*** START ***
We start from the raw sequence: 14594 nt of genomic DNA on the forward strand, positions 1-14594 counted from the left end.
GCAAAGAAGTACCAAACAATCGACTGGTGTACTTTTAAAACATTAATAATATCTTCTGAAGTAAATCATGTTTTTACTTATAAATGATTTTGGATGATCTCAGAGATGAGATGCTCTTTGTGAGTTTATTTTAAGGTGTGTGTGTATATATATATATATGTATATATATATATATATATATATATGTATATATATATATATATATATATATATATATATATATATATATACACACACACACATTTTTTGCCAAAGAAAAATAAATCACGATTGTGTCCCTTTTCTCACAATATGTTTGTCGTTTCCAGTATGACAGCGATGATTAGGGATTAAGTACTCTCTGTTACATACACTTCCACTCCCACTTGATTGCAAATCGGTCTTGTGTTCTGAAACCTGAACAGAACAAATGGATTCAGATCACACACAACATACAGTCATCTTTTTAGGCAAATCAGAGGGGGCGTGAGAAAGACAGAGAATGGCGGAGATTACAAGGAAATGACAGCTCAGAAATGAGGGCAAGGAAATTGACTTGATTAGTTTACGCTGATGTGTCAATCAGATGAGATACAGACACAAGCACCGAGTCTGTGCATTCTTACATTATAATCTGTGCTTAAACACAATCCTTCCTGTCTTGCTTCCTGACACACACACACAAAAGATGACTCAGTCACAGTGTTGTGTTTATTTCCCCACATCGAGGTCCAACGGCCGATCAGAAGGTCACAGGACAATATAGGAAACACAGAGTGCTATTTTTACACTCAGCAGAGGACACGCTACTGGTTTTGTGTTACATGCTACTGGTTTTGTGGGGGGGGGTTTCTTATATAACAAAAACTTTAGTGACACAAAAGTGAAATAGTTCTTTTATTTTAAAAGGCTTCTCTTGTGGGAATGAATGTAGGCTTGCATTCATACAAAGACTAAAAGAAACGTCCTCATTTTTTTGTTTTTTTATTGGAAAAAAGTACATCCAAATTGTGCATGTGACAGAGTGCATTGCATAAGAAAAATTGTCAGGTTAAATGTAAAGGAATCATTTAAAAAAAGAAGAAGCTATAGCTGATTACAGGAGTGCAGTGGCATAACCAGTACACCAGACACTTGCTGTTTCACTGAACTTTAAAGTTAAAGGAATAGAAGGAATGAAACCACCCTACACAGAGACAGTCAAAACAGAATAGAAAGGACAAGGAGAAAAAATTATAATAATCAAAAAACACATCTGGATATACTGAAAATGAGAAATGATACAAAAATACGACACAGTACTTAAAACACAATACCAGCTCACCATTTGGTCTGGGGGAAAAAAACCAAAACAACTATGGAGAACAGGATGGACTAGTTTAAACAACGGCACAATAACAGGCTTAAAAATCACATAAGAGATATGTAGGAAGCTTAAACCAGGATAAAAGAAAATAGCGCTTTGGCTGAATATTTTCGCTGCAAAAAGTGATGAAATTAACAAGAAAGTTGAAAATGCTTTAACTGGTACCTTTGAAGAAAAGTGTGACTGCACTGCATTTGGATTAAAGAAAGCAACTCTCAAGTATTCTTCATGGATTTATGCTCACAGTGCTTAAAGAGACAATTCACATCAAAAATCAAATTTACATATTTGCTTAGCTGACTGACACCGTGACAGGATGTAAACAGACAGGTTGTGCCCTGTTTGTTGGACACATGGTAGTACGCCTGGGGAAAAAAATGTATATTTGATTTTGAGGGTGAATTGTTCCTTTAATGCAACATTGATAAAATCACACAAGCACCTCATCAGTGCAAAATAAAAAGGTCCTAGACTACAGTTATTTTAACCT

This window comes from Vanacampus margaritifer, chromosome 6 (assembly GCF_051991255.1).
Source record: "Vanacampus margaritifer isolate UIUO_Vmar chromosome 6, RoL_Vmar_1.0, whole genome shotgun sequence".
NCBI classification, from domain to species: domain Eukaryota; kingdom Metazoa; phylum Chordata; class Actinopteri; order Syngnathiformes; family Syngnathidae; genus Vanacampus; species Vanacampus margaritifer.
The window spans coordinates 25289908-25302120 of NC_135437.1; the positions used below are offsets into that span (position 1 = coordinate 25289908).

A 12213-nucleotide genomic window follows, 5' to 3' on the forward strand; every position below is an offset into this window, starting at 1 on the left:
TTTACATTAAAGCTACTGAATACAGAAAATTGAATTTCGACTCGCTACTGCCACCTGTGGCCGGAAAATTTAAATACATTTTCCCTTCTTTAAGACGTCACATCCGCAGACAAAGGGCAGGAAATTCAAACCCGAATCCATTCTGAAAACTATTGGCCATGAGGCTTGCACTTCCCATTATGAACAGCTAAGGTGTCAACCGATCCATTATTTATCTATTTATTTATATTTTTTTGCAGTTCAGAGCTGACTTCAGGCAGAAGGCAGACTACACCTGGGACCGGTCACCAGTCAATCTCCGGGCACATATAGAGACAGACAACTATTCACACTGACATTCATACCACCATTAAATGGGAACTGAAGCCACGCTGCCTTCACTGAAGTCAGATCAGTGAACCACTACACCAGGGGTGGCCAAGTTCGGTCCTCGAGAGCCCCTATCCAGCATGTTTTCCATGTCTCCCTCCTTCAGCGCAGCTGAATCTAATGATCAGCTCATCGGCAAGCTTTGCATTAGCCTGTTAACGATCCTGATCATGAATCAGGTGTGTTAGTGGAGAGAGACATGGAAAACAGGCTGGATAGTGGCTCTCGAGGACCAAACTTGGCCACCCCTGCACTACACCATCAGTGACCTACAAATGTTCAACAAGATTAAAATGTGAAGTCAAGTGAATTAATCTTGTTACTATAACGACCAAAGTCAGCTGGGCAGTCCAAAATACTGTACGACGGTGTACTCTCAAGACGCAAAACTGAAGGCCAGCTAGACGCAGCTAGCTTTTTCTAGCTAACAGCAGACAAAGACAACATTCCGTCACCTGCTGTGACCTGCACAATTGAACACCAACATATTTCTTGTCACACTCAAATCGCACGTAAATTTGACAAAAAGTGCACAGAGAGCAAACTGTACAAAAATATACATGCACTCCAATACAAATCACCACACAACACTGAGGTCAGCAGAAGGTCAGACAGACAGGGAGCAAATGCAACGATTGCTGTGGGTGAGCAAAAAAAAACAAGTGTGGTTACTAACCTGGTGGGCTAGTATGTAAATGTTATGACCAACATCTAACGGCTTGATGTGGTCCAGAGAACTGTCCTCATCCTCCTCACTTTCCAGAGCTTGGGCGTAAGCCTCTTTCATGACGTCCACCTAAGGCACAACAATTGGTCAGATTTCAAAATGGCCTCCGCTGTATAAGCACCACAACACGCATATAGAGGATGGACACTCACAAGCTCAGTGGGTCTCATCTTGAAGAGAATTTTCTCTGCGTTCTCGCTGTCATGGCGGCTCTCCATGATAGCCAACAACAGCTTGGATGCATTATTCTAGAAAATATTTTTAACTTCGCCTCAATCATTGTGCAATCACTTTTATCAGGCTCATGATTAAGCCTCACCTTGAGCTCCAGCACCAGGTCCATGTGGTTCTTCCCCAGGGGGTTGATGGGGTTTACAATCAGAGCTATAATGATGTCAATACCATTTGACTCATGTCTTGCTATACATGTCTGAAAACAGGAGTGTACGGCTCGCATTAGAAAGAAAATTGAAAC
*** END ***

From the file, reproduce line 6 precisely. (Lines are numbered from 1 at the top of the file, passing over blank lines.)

The window spans coordinates 25289908-25302120 of NC_135437.1; the positions used below are offsets into that span (position 1 = coordinate 25289908).